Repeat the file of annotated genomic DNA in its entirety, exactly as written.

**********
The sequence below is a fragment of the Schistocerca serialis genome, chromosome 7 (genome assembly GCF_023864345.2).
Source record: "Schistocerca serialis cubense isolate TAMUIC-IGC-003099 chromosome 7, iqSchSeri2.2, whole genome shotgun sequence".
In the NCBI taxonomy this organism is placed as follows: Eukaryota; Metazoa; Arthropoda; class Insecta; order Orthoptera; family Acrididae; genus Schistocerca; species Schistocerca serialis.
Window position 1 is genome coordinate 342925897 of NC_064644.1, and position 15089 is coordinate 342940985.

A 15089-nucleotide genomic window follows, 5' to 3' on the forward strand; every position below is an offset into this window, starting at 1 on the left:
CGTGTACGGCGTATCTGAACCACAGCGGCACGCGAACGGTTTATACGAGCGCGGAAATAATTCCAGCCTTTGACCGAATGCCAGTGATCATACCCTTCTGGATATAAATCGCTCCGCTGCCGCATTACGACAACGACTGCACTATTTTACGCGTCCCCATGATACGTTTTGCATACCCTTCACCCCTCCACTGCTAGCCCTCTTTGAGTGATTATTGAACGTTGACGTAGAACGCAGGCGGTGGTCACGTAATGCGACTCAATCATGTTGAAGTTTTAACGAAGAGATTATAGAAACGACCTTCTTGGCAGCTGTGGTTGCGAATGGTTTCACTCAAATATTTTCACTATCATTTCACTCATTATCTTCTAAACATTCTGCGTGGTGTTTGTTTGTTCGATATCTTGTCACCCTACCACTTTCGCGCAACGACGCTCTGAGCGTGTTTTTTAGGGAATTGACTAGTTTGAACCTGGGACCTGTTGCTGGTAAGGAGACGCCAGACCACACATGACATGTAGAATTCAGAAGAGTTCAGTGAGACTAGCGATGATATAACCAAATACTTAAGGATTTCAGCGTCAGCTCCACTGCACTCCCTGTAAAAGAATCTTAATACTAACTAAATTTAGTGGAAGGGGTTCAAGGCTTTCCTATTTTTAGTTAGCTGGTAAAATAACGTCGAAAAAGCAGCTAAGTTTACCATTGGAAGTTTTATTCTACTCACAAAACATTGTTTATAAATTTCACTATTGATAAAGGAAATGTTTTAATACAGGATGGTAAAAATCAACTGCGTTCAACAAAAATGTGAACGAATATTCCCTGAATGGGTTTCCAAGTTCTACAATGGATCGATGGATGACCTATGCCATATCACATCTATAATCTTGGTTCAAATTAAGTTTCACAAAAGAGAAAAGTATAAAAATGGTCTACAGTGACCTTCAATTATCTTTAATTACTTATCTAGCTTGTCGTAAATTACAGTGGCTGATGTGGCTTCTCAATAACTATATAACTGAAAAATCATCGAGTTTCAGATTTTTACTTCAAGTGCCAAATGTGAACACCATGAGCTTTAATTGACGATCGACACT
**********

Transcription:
The sequence below is a fragment of the Schistocerca serialis genome, chromosome 7 (genome assembly GCF_023864345.2).
Source record: "Schistocerca serialis cubense isolate TAMUIC-IGC-003099 chromosome 7, iqSchSeri2.2, whole genome shotgun sequence".
In the NCBI taxonomy this organism is placed as follows: Eukaryota; Metazoa; Arthropoda; class Insecta; order Orthoptera; family Acrididae; genus Schistocerca; species Schistocerca serialis.
Window position 1 is genome coordinate 342925897 of NC_064644.1, and position 15089 is coordinate 342940985.

A 15089-nucleotide genomic window follows, 5' to 3' on the forward strand; every position below is an offset into this window, starting at 1 on the left:
CGTGTACGGCGTATCTGAACCACAGCGGCACGCGAACGGTTTATACGAGCGCGGAAATAATTCCAGCCTTTGACCGAATGCCAGTGATCATACCCTTCTGGATATAAATCGCTCCGCTGCCGCATTACGACAACGACTGCACTATTTTACGCGTCCCCATGATACGTTTTGCATACCCTTCACCCCTCCACTGCTAGCCCTCTTTGAGTGATTATTGAACGTTGACGTAGAACGCAGGCGGTGGTCACGTAATGCGACTCAATCATGTTGAAGTTTTAACGAAGAGATTATAGAAACGACCTTCTTGGCAGCTGTGGTTGCGAATGGTTTCACTCAAATATTTTCACTATCATTTCACTCATTATCTTCTAAACATTCTGCGTGGTGTTTGTTTGTTCGATATCTTGTCACCCTACCACTTTCGCGCAACGACGCTCTGAGCGTGTTTTTTAGGGAATTGACTAGTTTGAACCTGGGACCTGTTGCTGGTAAGGAGACGCCAGACCACACATGACATGTAGAATTCAGAAGAGTTCAGTGAGACTAGCGATGATATAACCAAATACTTAAGGATTTCAGCGTCAGCTCCACTGCACTCCCTGTAAAAGAATCTTAATACTAACTAAATTTAGTGGAAGGGGTTCAAGGCTTTCCTATTTTTAGTTAGCTGGTAAAATAACGTCGAAAAAGCAGCTAAGTTTACCATTGGAAGTTTTATTCTACTCACAAAACATTGTTTATAAATTTCACTATTGATAAAGGAAATGTTTTAATACAGGATGGTAAAAATCAACTGCGTTCAACAAAAATGTGAACGAATATTCCCTGAATGGGTTTCCAAGTTCTACAATGGATCGATGGATGACCTATGCCATATCACATCTATAATCTTGGTTCAAATTAAGTTTCACAAAAGAGAAAAGTATAAAAATGGTCTACAGTGACCTTCAATTATCTTTAATTACTTATCTAGCTTGTCGTAAATTACAGTGGCTGATGTGGCTTCTCAATAACTATATAACTGAAAAATCATCGAGTTTCAGATTTTTACTTCAAGTGCCAAATGTGAACACCATGAGCTTTAATTGACGATCGACACT